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Evaluate ##lim_{(x,y)\to(0,0)\frac{xy}{y-x^3}}##

  1. Oct 10, 2015 #1
    1. The problem statement, all variables and given/known data
    Evaluate ##lim_{(x,y)\to(0,0)\frac{xy}{y-x^3}}##

    2. Relevant equations


    3. The attempt at a solution
    I've tried move towards the origin along the path ##\gamma_{1} (t) = (t,2t^3)##, which leads to ##2t=0##. Then I've tried to use ##\gamma_{2} (t) = (0,t)## which leads to ##\frac{0}{t}##, then applying the L'Hospital's rule this limit is 0 too (can I always do it when I have a single-variable limit?).

    I've suspected that the limit exists and its value is 0, then I've tried to use polar coordinates:

    ##lim_{(x,y)\to(0,0)\frac{xy}{y-x^3}}##

    ##lim_{r \to 0^{+}} \frac{r^2 cos(k)sin(k)}{r(sin(k)-r^2 cos^3 (k))}##

    But I've got stuck there because I can't figure how to show that ##\frac{cos(k)sin(k)}{sin(k)-r^2 cos^3 (k)}## is bounded.


    A further question: It is related to the question on L'Hospital's rule, above. In regards to the limit

    ##lim_{(x,y) \to (0,0)} \frac{xy(x-y)}{x^4 + y^4}##
    The path ##\gamma_{A} (t) = (t,0)## leads to 0.
    ##\gamma_{B} (t) = (t,2t)## leads to ##\frac{-2t^3}{17t^4}=\frac{-2}{17t}##. Can I tend t to zero, conclude that the limit goes to the minus infinity and because of that say that the original limit doesn't exist? Maybe it seems a silly question, but until now I haven't seen something like this happening. It is always something bounded multiplied by zero.
     
  2. jcsd
  3. Oct 10, 2015 #2
    Well, I worked a little bit more on the problem and polar coordinates wasn't necessary. Taking a curve like ##\gamma (t) = (\sqrt[3]{t-t^2},t)## is enough.
    About my second question: now is quite clear that if I choose a curve that goes through the origin, then I have to study what happens when t -> 0 to conclude something about the behavior of the original function when (x,y) -> (0,0).
     
  4. Oct 10, 2015 #3

    pasmith

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    Homework Helper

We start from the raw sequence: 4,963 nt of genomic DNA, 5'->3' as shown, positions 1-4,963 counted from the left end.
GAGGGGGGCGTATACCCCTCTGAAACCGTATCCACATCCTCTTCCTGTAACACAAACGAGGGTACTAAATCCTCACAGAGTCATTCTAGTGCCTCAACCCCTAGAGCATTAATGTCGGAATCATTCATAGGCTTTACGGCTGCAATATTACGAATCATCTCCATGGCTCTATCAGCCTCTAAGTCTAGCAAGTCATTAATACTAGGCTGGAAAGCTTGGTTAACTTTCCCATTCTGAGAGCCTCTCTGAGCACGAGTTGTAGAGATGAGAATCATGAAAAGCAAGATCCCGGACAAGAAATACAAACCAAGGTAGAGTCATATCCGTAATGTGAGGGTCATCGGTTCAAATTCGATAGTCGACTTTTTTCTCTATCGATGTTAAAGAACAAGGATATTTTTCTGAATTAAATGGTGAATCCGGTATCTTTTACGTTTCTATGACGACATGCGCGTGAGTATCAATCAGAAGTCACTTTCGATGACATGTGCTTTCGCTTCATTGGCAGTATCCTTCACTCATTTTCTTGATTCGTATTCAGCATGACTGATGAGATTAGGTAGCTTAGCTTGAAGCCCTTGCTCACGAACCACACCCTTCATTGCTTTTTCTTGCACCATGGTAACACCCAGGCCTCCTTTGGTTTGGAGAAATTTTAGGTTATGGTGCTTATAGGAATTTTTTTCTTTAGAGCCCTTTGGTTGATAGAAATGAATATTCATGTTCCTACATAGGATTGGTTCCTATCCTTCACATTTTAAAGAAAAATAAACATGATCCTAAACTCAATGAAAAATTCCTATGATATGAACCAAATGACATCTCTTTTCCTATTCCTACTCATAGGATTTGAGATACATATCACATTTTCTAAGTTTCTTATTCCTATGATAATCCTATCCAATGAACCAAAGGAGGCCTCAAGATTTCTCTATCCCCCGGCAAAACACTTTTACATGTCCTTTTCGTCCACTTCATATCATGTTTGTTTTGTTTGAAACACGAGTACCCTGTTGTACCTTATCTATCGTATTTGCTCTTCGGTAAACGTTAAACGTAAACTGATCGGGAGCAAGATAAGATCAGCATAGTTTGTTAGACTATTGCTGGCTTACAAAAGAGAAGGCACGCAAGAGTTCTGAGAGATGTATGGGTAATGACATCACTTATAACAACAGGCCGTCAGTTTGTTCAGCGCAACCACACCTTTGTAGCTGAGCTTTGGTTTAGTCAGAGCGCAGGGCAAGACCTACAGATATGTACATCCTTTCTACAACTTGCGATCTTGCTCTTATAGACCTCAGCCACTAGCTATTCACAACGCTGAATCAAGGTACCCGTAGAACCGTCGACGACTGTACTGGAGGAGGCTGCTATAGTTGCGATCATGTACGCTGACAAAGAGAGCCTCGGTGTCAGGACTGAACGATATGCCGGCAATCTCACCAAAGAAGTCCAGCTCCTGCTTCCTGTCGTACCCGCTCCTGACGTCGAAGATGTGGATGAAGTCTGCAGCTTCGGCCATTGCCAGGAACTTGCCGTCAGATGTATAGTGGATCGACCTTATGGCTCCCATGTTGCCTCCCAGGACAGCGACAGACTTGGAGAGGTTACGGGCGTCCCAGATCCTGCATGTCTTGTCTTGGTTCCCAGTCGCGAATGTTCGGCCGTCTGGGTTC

You don't need to resort to L'Hopital's theorem when the numerator is constantly zero: the limit will be zero.

    The obvious problem here - which you do not mention - is that [itex]f(x,y) = \frac{xy}{y - x^3}[/itex] is not defined on the curve [itex]y = x^3[/itex], which of course passes through the origin.

    It isn't: For each [itex]r[/itex], it is unbounded when [itex]\sin k = r^2 \cos^3 k[/itex]. But what you actually want is the limit of [itex]r[/itex] times that expression. That might be bounded as [itex]r \to 0[/itex], even if [itex]\frac{cos(k)sin(k)}{sin(k)-r^2 cos^3 (k)}[/itex] is not. But even that would not be sufficient to conclude that the limit of [itex]f[/itex] exists: it only considers what happens as you approach along straight lines, and there are other ways of approaching the origin.

    Exercise: Set [itex]\delta > 0[/itex] and consider the line [itex]y = \delta - x[/itex] for [itex]0 < x < \delta[/itex]. This lies inside the open ball [itex]\|(x,y)\| < \delta[/itex]. Look at [itex]f(x,\delta - x)[/itex]. What happens to the sign of the denominator between [itex]x = 0[/itex] and [itex]x = \delta[/itex]?

    What can you then conclude about the existence of the limit of [itex]f[/itex] at the origin?

    Yes.
     
  5. Oct 10, 2015 #4
    Thank you for your insightful answer. About the exercise, I'm not sure, but it seems that ##y## goes through (0,##\delta##) and (##\delta##,0). Then ##x^3## (which also lies on the circle) will be greater than ##\delta - x## at some point, so the sign of the denominator becomes negative. ##y## won't pass at the origin, but the sign will always change no matter how small delta is. So, can I conclude the limit of ##f## at origin doesn't exist precisely because of that behavior?
     
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